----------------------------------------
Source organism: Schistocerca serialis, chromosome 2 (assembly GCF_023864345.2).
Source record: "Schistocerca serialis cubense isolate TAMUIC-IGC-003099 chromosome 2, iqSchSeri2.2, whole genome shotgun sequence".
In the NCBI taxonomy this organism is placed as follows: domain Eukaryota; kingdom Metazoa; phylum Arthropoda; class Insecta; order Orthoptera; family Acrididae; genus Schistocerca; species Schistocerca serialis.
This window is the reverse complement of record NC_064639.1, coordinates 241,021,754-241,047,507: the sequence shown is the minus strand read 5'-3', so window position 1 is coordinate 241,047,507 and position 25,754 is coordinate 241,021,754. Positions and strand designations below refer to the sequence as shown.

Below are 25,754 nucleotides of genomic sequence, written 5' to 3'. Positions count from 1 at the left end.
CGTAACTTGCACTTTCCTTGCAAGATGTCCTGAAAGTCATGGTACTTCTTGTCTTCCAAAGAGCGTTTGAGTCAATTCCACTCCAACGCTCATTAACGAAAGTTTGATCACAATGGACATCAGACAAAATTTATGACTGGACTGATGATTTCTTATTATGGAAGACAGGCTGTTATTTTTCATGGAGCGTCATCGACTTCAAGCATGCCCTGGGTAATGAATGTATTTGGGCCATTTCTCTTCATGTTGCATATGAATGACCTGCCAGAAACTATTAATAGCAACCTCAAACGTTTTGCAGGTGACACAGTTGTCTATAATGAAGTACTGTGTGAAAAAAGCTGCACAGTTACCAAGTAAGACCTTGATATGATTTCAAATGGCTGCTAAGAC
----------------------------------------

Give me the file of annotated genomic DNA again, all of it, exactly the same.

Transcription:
Source organism: Schistocerca serialis, chromosome 2 (assembly GCF_023864345.2).
Source record: "Schistocerca serialis cubense isolate TAMUIC-IGC-003099 chromosome 2, iqSchSeri2.2, whole genome shotgun sequence".
In the NCBI taxonomy this organism is placed as follows: domain Eukaryota; kingdom Metazoa; phylum Arthropoda; class Insecta; order Orthoptera; family Acrididae; genus Schistocerca; species Schistocerca serialis.
This window is the reverse complement of record NC_064639.1, coordinates 241,021,754-241,047,507: the sequence shown is the minus strand read 5'-3', so window position 1 is coordinate 241,047,507 and position 25,754 is coordinate 241,021,754. Positions and strand designations below refer to the sequence as shown.

Below are 25,754 nucleotides of genomic sequence, written 5' to 3'. Positions count from 1 at the left end.
CGTAACTTGCACTTTCCTTGCAAGATGTCCTGAAAGTCATGGTACTTCTTGTCTTCCAAAGAGCGTTTGAGTCAATTCCACTCCAACGCTCATTAACGAAAGTTTGATCACAATGGACATCAGACAAAATTTATGACTGGACTGATGATTTCTTATTATGGAAGACAGGCTGTTATTTTTCATGGAGCGTCATCGACTTCAAGCATGCCCTGGGTAATGAATGTATTTGGGCCATTTCTCTTCATGTTGCATATGAATGACCTGCCAGAAACTATTAATAGCAACCTCAAACGTTTTGCAGGTGACACAGTTGTCTATAATGAAGTACTGTGTGAAAAAAGCTGCACAGTTACCAAGTAAGACCTTGATATGATTTCAAATGGCTGCTAAGAC